With some clients, it is talking through a spiritual crisis. For others, a relationship breakdown. It can be the need to have someone know their health problem, one they don’t want publicly known. And even writers who are buried by self-doubt need to have someone they trust who can encourage them in the right way.

Some of these relationships do grow into wonderful, lifetime friendships. But make sure you keep your boundaries well set and your expectations reasonable.

10 Commandments for Working with Your Agent

If you haven’t read this list of ten commandments, please do so. (Just click the link above.) It is a fun way to look at the topic. It is one of our top ten most-read blogs ever.

Your Turn

Does this article create new questions for you? If so, ask them in the comments below. I might be able to answer them today or use them as fodder for new posts by one of us at the agency in the future.

(A version of this post was previously published in May 2013.)

26 Responses to A Is for Agent

  1. Andrew Budek-Schmeisser March 14, 2022 at 3:53 am #

    The agent guides the scribe’s career,
    the agent makes the deal,
    but who will soothe the agent’s fear?
    Who asks, “How do you feel?”
    The agent is the iron man
    or woman, ‘hind the scenes,
    but do we think, or understand
    of an agent’s dreams?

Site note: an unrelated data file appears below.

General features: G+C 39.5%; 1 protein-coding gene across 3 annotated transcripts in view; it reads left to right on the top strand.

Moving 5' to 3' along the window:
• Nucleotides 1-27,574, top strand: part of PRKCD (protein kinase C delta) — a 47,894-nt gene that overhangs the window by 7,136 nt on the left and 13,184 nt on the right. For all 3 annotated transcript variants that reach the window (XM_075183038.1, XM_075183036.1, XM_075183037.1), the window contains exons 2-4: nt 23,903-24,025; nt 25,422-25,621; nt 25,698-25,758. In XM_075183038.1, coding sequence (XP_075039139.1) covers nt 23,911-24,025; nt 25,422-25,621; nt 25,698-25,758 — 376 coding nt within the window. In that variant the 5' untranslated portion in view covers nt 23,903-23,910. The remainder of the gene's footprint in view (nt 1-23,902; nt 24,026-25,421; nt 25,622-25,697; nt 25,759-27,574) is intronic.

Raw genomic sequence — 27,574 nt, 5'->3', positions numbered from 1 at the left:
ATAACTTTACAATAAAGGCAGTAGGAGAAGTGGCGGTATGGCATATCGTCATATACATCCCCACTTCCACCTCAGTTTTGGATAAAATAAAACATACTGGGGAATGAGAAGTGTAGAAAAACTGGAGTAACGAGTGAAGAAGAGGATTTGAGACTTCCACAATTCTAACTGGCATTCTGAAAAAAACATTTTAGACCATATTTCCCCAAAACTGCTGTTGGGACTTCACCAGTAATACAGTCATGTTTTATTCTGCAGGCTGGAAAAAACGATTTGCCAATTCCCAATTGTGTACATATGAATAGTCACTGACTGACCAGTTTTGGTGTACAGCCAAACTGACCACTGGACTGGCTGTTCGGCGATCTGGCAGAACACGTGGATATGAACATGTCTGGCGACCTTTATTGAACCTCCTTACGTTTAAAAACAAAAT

Do we know what motivates,
    or just assume it’s money?
    Can we see past what cliché creates
    and find it almost funny
    that part of what we will find there
    is something of a parent’s care?

    • Steve Laube March 14, 2022 at 6:48 pm #


      You are always a bright light in the comment section.
      You nailed it today….

  2. Erica Wiggenhorn March 14, 2022 at 7:36 am #

    When people ask me, “What does your agent do for you?” I generally sum it up like this: An agent is like a pastor for writers. They shepherd your creativity, guide your career path, keep you grounded, and remind you of the primary purpose behind being a Christian author. Yes, also an advocate and a “friend” but more like that trusted authority in your life that looks at the bigger picture when you’re stuck on one aspect of the view…Chances are you don’t interact with your pastor every day, but you know he’s there with a book of advice when you need Him!

    • Steve Laube March 14, 2022 at 6:47 pm #

      Thank you Erica! You are wonderful to work with as well!!!